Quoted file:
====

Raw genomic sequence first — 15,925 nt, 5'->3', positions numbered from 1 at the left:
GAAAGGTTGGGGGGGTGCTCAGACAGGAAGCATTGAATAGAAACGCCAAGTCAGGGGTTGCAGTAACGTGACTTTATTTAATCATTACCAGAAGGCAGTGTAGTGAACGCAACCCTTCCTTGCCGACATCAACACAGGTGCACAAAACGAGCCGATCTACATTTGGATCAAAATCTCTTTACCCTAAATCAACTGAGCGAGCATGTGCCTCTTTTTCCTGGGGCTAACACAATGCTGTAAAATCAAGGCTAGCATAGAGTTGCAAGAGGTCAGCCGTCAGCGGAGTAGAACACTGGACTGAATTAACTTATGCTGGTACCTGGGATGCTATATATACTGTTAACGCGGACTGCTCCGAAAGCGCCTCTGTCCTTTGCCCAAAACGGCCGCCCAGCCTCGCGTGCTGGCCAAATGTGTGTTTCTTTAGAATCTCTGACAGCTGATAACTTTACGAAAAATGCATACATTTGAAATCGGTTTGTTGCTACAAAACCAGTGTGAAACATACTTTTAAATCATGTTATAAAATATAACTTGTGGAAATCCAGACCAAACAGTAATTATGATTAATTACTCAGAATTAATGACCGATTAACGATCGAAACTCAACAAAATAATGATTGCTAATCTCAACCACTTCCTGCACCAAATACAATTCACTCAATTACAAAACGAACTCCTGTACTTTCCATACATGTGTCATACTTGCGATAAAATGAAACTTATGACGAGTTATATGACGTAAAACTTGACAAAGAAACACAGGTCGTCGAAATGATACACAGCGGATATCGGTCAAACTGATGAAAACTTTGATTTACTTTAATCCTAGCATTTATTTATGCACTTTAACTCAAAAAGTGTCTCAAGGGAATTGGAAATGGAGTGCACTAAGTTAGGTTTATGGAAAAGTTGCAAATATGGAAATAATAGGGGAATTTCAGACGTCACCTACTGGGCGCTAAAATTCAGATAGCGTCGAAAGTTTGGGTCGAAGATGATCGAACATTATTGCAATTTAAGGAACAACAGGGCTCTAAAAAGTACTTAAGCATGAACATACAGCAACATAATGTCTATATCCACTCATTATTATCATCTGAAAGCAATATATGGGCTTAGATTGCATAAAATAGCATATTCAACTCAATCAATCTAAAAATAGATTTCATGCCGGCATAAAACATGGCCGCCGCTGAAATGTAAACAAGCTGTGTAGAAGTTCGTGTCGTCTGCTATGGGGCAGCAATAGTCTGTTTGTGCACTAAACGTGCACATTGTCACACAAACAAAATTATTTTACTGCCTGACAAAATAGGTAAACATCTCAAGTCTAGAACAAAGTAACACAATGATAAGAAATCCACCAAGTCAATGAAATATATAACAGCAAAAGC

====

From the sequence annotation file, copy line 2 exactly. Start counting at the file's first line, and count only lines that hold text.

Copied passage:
GAAAGGTTGGGGGGGTGCTCAGACAGGAAGCATTGAATAGAAACGCCAAGTCAGGGGTTGCAGTAACGTGACTTTATTTAATCATTACCAGAAGGCAGTGTAGTGAACGCAACCCTTCCTTGCCGACATCAACACAGGTGCACAAAACGAGCCGATCTACATTTGGATCAAAATCTCTTTACCCTAAATCAACTGAGCGAGCATGTGCCTCTTTTTCCTGGGGCTAACACAATGCTGTAAAATCAAGGCTAGCATAGAGTTGCAAGAGGTCAGCCGTCAGCGGAGTAGAACACTGGACTGAATTAACTTATGCTGGTACCTGGGATGCTATATATACTGTTAACGCGGACTGCTCCGAAAGCGCCTCTGTCCTTTGCCCAAAACGGCCGCCCAGCCTCGCGTGCTGGCCAAATGTGTGTTTCTTTAGAATCTCTGACAGCTGATAACTTTACGAAAAATGCATACATTTGAAATCGGTTTGTTGCTACAAAACCAGTGTGAAACATACTTTTAAATCATGTTATAAAATATAACTTGTGGAAATCCAGACCAAACAGTAATTATGATTAATTACTCAGAATTAATGACCGATTAACGATCGAAACTCAACAAAATAATGATTGCTAATCTCAACCACTTCCTGCACCAAATACAATTCACTCAATTACAAAACGAACTCCTGTACTTTCCATACATGTGTCATACTTGCGATAAAATGAAACTTATGACGAGTTATATGACGTAAAACTTGACAAAGAAACACAGGTCGTCGAAATGATACACAGCGGATATCGGTCAAACTGATGAAAACTTTGATTTACTTTAATCCTAGCATTTATTTATGCACTTTAACTCAAAAAGTGTCTCAAGGGAATTGGAAATGGAGTGCACTAAGTTAGGTTTATGGAAAAGTTGCAAATATGGAAATAATAGGGGAATTTCAGACGTCACCTACTGGGCGCTAAAATTCAGATAGCGTCGAAAGTTTGGGTCGAAGATGATCGAACATTATTGCAATTTAAGGAACAACAGGGCTCTAAAAAGTACTTAAGCATGAACATACAGCAACATAATGTCTATATCCACTCATTATTATCATCTGAAAGCAATATATGGGCTTAGATTGCATAAAATAGCATATTCAACTCAATCAATCTAAAAATAGATTTCATGCCGGCATAAAACATGGCCGCCGCTGAAATGTAAACAAGCTGTGTAGAAGTTCGTGTCGTCTGCTATGGGGCAGCAATAGTCTGTTTGTGCACTAAACGTGCACATTGTCACACAAACAAAATTATTTTACTGCCTGACAAAATAGGTAAACATCTCAAGTCTAGAACAAAGTAACACAATGATAAGAAATCCACCAAGTCAATGAAATATATAACAGCAAAAGC